Lilia Cervantes, MD, helped create this altar at the Denver Botanic
Gardens on the Day of the Dead to celebrate the life of a former
By Lilia Cervantes, MD
(May 2017) I am a Latina physician who had been a full-time clinician until 2014
when I began pursuing a research career. I am driven by a passion to
change local and national policy to improve access to care for
undocumented immigrants with end-stage renal disease (ESRD).
physician at Denver Health, I became closely acquainted with an
undocumented Mexican patient who had ESRD with severe symptoms. In
Colorado, undocumented patients can only receive dialysis when they
arrive critically ill in the emergency department.
My patient was homeless. She had two boys in elementary school. She had previously suffered three cardiac arrests.
Her goal was to be comfortable. She asked to withdraw from dialysis, to have a natural death.
gathered a multi-disciplinary team. Together, we found her a temporary
home while we worked with an adoption agency to find a family that
adopted her children. We then sought assistance from the Mexican
consulate, securing her a passport to return home to Mexico. She wanted
to pass away in her father’s home.
My patient’s story has inspired me to help others like her and her experience continues to ground my research vision.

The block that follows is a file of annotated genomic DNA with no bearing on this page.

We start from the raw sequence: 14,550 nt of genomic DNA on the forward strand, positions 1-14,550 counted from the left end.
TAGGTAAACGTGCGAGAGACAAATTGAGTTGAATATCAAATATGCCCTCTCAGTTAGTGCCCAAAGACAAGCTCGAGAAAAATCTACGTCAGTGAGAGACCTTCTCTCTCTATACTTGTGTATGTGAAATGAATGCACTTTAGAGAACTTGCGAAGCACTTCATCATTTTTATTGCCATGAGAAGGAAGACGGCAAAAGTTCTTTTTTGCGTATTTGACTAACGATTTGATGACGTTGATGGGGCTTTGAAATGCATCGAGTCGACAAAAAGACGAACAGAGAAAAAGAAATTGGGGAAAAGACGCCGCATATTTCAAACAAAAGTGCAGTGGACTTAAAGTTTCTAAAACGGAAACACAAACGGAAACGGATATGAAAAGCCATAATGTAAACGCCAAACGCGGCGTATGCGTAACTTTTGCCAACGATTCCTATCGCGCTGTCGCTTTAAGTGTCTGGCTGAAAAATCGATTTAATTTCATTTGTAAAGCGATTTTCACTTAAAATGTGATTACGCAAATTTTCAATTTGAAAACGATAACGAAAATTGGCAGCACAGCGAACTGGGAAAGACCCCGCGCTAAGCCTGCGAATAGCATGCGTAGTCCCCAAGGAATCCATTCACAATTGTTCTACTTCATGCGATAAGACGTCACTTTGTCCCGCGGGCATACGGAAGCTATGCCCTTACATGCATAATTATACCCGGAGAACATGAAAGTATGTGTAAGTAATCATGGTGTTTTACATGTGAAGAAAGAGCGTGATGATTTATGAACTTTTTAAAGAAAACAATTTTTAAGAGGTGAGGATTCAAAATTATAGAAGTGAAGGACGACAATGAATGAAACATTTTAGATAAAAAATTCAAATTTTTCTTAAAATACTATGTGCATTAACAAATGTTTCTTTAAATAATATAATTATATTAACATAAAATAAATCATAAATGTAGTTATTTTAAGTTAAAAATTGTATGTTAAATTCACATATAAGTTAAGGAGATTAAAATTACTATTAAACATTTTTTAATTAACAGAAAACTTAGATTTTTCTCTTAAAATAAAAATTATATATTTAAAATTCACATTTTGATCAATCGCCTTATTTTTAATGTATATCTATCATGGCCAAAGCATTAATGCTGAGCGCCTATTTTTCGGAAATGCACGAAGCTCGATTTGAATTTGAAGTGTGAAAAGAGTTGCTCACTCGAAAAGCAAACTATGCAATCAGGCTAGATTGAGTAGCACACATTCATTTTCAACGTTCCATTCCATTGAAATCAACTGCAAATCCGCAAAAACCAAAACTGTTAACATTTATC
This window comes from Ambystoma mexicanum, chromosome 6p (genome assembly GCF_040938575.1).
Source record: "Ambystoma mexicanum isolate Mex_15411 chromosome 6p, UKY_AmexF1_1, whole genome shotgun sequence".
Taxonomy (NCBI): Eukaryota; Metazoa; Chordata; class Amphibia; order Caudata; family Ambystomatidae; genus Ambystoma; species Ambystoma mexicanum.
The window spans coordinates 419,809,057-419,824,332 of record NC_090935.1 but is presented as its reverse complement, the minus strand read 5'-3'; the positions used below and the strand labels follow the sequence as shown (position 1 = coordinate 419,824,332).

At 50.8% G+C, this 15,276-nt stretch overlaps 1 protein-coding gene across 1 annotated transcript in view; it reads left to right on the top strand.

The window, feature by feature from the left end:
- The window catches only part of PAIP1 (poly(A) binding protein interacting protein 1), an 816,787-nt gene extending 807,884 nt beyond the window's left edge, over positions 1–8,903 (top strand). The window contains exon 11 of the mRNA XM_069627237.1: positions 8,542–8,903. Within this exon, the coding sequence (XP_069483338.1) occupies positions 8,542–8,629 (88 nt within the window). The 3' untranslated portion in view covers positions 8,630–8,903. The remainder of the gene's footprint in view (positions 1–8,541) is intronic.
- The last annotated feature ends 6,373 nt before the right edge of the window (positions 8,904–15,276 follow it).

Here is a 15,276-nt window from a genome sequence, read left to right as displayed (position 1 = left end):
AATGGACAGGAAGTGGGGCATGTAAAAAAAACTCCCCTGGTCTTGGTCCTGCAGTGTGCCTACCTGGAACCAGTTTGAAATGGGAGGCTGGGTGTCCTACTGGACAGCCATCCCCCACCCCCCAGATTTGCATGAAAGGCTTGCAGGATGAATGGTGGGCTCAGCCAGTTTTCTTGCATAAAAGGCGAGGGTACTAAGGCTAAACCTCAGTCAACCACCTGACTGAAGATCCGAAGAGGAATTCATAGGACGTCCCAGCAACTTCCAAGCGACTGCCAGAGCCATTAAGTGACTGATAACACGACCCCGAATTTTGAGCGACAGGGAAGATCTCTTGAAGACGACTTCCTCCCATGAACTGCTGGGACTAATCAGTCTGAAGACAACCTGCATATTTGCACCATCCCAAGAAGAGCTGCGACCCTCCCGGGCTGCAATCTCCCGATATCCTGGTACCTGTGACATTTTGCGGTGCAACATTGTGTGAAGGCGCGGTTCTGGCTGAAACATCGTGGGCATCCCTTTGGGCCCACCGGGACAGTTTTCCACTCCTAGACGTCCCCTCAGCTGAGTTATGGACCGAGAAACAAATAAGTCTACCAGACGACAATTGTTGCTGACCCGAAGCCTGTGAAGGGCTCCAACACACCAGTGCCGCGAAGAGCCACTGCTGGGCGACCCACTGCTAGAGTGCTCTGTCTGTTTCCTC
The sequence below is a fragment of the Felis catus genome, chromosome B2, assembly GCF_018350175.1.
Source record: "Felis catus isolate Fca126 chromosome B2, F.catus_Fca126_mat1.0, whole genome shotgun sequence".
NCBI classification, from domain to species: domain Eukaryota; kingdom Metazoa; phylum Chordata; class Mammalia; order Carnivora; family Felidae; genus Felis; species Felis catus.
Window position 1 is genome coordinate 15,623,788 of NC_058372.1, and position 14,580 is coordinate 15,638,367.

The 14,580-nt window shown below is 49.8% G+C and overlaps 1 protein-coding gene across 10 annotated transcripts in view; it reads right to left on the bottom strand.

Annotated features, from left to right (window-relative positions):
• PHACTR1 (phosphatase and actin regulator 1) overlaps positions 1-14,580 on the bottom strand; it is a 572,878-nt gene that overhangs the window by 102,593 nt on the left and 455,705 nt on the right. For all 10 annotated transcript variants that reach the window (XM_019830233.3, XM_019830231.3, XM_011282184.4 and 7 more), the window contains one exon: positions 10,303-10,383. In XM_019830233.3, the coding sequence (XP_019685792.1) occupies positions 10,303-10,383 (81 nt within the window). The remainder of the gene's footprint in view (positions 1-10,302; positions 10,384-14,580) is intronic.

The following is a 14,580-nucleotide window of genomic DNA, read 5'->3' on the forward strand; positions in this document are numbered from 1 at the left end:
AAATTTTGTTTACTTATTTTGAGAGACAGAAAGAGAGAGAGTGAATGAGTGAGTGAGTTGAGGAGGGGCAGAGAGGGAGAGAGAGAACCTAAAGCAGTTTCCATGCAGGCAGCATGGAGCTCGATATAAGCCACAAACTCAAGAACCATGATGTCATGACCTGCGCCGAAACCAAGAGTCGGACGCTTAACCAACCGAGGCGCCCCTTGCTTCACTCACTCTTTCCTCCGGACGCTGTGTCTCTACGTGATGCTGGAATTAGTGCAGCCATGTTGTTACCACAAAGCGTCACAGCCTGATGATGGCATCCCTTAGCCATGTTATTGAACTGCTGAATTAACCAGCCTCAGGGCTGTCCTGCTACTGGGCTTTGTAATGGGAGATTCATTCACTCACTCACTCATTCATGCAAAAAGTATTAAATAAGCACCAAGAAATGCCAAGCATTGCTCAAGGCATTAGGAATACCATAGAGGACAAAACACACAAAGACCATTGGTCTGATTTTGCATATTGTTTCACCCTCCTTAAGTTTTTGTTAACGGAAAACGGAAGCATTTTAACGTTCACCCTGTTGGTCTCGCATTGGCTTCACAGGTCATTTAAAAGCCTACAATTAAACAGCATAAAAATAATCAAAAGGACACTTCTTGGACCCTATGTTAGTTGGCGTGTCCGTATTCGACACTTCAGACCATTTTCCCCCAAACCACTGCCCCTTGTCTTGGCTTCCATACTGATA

after she passed away, and while I was working as a full-time clinical
hospitalist, I wrote a research proposal to improve palliative care in
Latinos with ESRD. I was awarded a four-year Harold Amos Medical
Faculty Development stipend from the Robert Wood Johnson Foundation.
transition from full-time clinician to a practicing physician with a
research portfolio has been both challenging and exciting.
childhood shaped how I respond to challenges. I grew up in the Valverde
neighborhood on Denver’s west side and I faced food insecurity,
homelessness, and learned English as a second language.
each challenge we faced as a family, my parents taught me to be
tenacious, to use education to empower myself to change the well-being
of my community, and to believe that the impossible is possible.
thought it would be impossible for me to switch from a clinical to a
research track after working as a full-time hospitalist for six years.
It has now been two years since I received the Harold Amos Medical
Faculty Development award. I am determined to succeed and become an
My research to shape public policy and
change access to care for undocumented immigrants with ESRD has
informed others of the experiences of patients whom they might have not
These studies have included qualitative
interviews of patients describing their illness experiences, which was
published earlier this year in JAMA Internal Medicine; a retrospective
analysis looking at mortality differences between emergency-only and
routine thrice weekly hemodialysis among undocumented immigrants, which
is currently in review for publication; and qualitative interviews of
healthcare professionals who provide care for undocumented immigrants
with ESRD to describe their perspectives, which is currently a work in
My patient passed away three years ago now. I have
remained in touch with her boys and the people who surrounded her during
her last weeks in Colorado.
This past year, we all came
together for Day of the Dead at the Denver Botanic Gardens to celebrate
her life by creating an altar in her honor. We all reflected on how her
life had inspired and changed us for the better.
Lilia Cervantes, MD, is an associate professor of medicine and a hospitalist at Denver Health and Hospital Authority.